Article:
As much as I loathed the negative learning experience while I was shunning the opportunities surrounding me, the Academy gave me a foundation that served me well for the rest of my career. The work load prepared me for UPT. Those formative experiences led me to establish a good record out of the blocks in new assignments. And even though my mouth continues to operate independently, I have had a happy and successful career. Seeing the loose standards of honorable behavior in the civilian world has shown me the absolute value of our simple code in my everyday life. The frustration of “no excuse” taught the importance of taking personal responsibility, that simple but increasingly rare trait that earns trust and restful sleep. Best of all, every job interview I had, ended with an offer once that USAFA BS came to light.
That diploma landed me a job as a QA Engineer at Texas Instruments since the interviewer assumed we were all electrical engineers. The core requirements in math, science and engineering were enough to carry an average political science major through the working day and enabled me to nod knowingly in most meetings.
I’d have stayed there gladly but for a bit of good timing and dumb luck. My wife was getting restless in her unemployment, so she shunned daytime TV in favor of a PhD in Chemistry. Eventually, it dawned on me that one of us would have to give up something if we both followed our career paths, so I started considering the options.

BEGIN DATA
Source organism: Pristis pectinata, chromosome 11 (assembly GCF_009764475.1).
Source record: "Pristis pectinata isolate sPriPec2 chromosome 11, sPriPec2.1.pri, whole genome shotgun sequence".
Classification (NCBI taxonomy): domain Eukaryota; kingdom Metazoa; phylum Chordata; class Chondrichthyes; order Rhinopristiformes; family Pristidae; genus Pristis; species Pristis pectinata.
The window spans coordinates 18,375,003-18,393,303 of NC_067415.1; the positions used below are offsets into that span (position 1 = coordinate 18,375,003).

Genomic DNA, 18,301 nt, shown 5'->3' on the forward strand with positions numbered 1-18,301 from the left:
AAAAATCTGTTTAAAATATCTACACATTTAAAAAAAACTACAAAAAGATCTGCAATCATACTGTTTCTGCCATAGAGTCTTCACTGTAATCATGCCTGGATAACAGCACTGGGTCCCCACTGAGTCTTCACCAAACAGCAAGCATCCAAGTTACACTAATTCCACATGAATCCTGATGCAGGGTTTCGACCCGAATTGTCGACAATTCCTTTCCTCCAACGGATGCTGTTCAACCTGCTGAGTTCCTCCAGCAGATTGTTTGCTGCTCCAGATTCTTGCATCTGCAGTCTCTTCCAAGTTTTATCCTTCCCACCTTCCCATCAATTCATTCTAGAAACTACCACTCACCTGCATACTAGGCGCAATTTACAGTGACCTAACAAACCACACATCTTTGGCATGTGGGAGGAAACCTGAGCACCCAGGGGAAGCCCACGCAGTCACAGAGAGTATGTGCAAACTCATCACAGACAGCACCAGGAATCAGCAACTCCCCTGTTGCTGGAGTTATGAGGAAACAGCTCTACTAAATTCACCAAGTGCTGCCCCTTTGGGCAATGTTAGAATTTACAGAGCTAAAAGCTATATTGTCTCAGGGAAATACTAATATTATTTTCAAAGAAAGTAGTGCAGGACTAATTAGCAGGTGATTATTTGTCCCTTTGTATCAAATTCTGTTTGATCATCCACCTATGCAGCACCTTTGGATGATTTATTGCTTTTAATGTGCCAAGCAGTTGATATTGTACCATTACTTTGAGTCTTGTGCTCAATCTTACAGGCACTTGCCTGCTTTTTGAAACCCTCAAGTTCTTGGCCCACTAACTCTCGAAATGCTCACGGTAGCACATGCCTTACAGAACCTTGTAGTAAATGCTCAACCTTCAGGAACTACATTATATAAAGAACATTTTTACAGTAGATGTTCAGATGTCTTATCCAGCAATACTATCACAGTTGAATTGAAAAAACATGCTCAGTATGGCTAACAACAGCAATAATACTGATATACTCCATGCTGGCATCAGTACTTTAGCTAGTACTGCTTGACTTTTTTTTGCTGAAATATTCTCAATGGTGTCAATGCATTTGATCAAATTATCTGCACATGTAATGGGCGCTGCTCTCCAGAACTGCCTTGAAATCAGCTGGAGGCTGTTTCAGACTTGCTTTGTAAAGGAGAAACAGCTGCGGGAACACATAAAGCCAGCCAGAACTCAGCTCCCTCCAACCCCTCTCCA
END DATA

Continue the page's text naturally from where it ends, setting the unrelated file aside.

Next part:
Using all of the finely honed skills developed for my M.S. in Mgt, I carefully listed the advantages and disadvantages of staying at TI, and those of flying for an airline. It’s an easy choice when you put it in a grid. My career at TI was going very well. I was already in the job I envisioned as a retirement limit, my pay was great, it offered the rock solid stability of the defense industry, my rising star sponsor was moving to a great position in Dallas (eventually becoming VP), and I really enjoyed the world of Quality and Reliability Assurance. There was no downside. On the other side, the airlines offered flexibility - but the negatives were legion. I anticipated ending my career as an FO (First Officer), being furloughed for three years, commuting forever, enduring endless hours of boredom driving a bus for cattle, watching lazy, lesser flyers advance ahead of me in the seniority system, surviving awful schedules with holiday flying and wasted vacation opportunities.